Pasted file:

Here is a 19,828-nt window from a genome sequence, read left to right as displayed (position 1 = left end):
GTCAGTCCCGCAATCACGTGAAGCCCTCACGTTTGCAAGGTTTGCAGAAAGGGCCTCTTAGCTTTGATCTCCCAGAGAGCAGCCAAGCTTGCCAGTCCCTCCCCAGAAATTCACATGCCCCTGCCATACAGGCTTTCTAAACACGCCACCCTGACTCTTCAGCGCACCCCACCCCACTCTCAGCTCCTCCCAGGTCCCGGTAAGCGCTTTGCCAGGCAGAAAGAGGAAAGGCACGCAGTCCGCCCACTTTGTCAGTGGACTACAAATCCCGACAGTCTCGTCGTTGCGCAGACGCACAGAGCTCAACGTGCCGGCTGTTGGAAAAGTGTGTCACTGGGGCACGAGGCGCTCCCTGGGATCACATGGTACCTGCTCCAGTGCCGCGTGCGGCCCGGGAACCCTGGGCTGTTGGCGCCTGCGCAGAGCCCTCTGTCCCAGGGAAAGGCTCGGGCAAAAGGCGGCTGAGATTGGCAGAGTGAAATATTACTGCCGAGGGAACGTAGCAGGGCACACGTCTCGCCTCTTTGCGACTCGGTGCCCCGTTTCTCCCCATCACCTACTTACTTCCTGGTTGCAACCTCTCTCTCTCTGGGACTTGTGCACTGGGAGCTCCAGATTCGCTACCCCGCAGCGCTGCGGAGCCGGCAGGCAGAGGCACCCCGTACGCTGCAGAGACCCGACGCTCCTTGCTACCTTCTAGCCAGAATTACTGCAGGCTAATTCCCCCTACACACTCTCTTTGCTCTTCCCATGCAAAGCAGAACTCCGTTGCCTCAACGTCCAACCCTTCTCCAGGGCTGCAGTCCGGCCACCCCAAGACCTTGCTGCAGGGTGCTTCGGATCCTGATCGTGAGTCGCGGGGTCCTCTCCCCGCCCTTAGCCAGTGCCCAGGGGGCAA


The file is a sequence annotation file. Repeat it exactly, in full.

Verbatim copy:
Here is a 19,828-nt window from a genome sequence, read left to right as displayed (position 1 = left end):
GTCAGTCCCGCAATCACGTGAAGCCCTCACGTTTGCAAGGTTTGCAGAAAGGGCCTCTTAGCTTTGATCTCCCAGAGAGCAGCCAAGCTTGCCAGTCCCTCCCCAGAAATTCACATGCCCCTGCCATACAGGCTTTCTAAACACGCCACCCTGACTCTTCAGCGCACCCCACCCCACTCTCAGCTCCTCCCAGGTCCCGGTAAGCGCTTTGCCAGGCAGAAAGAGGAAAGGCACGCAGTCCGCCCACTTTGTCAGTGGACTACAAATCCCGACAGTCTCGTCGTTGCGCAGACGCACAGAGCTCAACGTGCCGGCTGTTGGAAAAGTGTGTCACTGGGGCACGAGGCGCTCCCTGGGATCACATGGTACCTGCTCCAGTGCCGCGTGCGGCCCGGGAACCCTGGGCTGTTGGCGCCTGCGCAGAGCCCTCTGTCCCAGGGAAAGGCTCGGGCAAAAGGCGGCTGAGATTGGCAGAGTGAAATATTACTGCCGAGGGAACGTAGCAGGGCACACGTCTCGCCTCTTTGCGACTCGGTGCCCCGTTTCTCCCCATCACCTACTTACTTCCTGGTTGCAACCTCTCTCTCTCTGGGACTTGTGCACTGGGAGCTCCAGATTCGCTACCCCGCAGCGCTGCGGAGCCGGCAGGCAGAGGCACCCCGTACGCTGCAGAGACCCGACGCTCCTTGCTACCTTCTAGCCAGAATTACTGCAGGCTAATTCCCCCTACACACTCTCTTTGCTCTTCCCATGCAAAGCAGAACTCCGTTGCCTCAACGTCCAACCCTTCTCCAGGGCTGCAGTCCGGCCACCCCAAGACCTTGCTGCAGGGTGCTTCGGATCCTGATCGTGAGTCGCGGGGTCCTCTCCCCGCCCTTAGCCAGTGCCCAGGGGGCAA